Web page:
Greek and Roman Mytology: Edith Hamilton Essay

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According to ancient Greek and Roman mythology Pandora, the first woman, was created as a punishment for mankind, “From her, the first woman, comes the race of women, who are an evil to men, with a nature to do evil” (Hamilton 87). Edith Hamilton’s Mythology is a collection of Greek and Roman myths in which the ancient perception that women are inferior to men can be seen. Throughout the myths of Gods and heroes womankind is seen as a more flawed version of mankind. The Gods and Goddesses worshiped by the Greeks and Romans also reflect the ancient misogynistic views through their own actions. Mythology shows that women in ancient Greece and Rome were perceived to be subservient to men in that they were often objectified, portrayed as petty …show more content…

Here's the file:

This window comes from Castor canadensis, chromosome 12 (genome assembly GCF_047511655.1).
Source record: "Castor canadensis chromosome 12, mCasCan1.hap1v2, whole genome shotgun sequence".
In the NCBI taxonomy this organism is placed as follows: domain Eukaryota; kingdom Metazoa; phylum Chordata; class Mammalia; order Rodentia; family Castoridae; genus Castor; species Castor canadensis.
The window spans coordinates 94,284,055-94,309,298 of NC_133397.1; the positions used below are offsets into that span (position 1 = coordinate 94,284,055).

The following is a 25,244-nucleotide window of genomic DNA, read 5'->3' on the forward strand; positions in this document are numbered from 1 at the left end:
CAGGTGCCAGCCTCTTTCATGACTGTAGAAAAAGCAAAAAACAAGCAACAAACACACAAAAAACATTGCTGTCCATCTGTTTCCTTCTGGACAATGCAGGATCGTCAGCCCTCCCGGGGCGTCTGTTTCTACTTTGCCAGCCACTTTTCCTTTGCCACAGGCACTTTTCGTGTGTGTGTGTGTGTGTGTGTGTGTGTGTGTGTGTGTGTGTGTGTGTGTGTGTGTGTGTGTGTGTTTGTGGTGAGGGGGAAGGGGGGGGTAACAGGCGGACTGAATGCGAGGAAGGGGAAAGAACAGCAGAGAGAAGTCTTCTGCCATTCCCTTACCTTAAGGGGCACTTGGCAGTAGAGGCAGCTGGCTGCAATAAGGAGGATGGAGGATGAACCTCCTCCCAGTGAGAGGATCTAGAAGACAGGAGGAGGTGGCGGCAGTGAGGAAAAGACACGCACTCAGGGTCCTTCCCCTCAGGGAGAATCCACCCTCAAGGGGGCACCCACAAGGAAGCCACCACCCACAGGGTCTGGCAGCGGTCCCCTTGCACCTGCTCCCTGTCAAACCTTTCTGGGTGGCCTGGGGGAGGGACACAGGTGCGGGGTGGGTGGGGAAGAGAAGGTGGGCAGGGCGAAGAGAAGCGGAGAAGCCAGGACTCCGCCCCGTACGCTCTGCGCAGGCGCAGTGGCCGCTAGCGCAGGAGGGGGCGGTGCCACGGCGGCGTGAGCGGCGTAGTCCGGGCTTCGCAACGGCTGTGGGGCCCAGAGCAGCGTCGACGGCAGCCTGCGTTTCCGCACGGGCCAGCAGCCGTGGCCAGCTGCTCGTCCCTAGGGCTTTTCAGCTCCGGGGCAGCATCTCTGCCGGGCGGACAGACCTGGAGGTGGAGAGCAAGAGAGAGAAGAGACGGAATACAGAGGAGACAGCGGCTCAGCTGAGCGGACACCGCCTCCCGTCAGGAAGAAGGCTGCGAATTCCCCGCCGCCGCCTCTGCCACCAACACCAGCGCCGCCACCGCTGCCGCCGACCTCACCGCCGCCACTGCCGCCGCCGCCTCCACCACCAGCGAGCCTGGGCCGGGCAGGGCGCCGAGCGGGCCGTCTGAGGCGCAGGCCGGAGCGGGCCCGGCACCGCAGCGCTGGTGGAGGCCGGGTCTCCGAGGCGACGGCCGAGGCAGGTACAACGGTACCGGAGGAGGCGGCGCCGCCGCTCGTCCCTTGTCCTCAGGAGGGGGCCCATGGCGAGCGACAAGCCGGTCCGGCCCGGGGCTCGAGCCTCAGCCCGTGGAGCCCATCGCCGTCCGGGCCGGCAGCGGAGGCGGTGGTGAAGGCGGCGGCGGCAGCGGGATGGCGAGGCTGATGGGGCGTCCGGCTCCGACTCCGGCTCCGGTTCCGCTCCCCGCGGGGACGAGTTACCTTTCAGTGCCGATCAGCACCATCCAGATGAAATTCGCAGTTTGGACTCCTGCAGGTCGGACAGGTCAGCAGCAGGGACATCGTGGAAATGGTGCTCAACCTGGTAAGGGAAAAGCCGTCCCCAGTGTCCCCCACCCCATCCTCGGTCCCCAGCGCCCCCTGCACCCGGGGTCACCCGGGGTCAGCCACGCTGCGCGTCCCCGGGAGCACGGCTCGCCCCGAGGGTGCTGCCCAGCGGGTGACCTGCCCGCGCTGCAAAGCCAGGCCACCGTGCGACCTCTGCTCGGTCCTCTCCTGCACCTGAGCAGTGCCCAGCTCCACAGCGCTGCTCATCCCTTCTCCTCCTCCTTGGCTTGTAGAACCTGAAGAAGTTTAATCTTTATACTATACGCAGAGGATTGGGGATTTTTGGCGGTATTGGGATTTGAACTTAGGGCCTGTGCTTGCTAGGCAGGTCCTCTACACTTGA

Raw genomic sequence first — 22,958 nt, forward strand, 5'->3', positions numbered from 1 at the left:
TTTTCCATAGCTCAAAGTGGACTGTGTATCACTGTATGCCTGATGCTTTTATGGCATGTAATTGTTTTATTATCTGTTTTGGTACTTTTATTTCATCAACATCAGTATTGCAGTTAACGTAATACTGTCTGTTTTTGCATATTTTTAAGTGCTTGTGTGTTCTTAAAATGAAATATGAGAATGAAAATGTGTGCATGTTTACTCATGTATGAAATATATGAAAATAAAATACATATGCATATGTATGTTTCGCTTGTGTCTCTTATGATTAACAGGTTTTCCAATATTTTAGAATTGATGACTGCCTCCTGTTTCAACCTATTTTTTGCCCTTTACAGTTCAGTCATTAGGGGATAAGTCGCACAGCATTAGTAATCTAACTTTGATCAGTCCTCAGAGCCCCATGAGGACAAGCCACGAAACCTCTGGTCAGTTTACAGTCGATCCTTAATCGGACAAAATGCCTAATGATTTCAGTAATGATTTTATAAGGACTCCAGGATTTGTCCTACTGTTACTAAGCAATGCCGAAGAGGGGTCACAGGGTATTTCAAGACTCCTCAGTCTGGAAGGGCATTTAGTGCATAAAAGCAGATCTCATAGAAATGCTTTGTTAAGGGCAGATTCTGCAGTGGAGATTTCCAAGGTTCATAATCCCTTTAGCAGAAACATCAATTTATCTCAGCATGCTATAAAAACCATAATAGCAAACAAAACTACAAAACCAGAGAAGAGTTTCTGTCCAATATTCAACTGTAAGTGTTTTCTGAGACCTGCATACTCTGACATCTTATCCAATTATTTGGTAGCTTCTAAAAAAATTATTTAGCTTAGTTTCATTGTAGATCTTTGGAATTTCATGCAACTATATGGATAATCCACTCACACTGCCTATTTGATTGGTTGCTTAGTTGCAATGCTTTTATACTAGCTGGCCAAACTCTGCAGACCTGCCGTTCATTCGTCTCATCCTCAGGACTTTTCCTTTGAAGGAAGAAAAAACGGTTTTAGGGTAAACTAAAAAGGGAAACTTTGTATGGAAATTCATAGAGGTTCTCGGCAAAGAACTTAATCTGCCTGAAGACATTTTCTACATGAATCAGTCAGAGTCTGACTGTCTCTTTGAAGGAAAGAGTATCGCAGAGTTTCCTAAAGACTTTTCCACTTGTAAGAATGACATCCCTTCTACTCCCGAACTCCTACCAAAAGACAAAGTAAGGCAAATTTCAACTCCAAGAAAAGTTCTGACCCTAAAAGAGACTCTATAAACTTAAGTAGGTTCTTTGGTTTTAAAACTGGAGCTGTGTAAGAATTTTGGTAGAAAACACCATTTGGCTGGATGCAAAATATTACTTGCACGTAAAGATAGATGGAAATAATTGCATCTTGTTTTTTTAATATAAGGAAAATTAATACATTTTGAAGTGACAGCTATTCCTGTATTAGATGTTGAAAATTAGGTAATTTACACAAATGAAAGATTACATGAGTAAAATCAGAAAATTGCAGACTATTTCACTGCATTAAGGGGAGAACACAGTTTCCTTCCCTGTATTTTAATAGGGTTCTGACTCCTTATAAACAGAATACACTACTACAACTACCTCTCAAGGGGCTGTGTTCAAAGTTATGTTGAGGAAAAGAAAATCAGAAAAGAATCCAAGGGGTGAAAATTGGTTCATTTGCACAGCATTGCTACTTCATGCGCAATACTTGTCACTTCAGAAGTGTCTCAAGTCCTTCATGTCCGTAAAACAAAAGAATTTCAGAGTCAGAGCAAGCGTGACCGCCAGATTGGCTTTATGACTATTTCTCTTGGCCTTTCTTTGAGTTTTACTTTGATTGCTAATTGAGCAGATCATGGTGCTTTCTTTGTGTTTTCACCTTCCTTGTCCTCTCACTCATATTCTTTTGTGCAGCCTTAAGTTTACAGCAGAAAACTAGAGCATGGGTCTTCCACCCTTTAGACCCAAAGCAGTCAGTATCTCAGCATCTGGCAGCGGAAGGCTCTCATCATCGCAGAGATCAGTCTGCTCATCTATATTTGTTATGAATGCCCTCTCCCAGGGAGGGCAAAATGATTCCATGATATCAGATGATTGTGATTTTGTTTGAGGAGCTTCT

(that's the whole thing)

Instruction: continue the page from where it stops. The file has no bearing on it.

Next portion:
Hades kidnapped the Goddess Persephone because she “was the beautiful maiden of spring and summertime, whose light step upon the dry, brown hillside was enough to make it fresh and blooming” (62). As for Psyche, “the fame of her surpassing beauty spread over the earth and everywhere men journeyed to gaze upon her with wonder and adoration” (121). While neither woman’s intellect or personality is ever mentioned in the myths, men adored them for being beautiful, which was apparently enough to make a god kidnap a goddess and cause a mortal to become so important that “men thronged in ever-growing numbers to worship her loveliness…” (121). This undoubtedly shows that the only aspect of womankind that men valued in ancient times was their beauty. Another aspect of Greek mythology that shows how women were considered to be secondary to men is the stereotyping of all mythological women as petty and weak. Throughout the myths the goddesses, undoubtedly the most powerful women in mythology, acted cruelly out of spite and jealousy. Hera, the queen of the gods, jealously punished any of her husband Zeus’ lovers that she could find, despite the fact that they almost never had a say in their relationship with Zeus. She was also known to punish the innocent, as in the case of Echo, a nymph who “became another unhappy girl whom Hera punished [by cursing her to only be able to repeat what others said]… with her usual injustice” (112). Athena, the goddess of wisdom,

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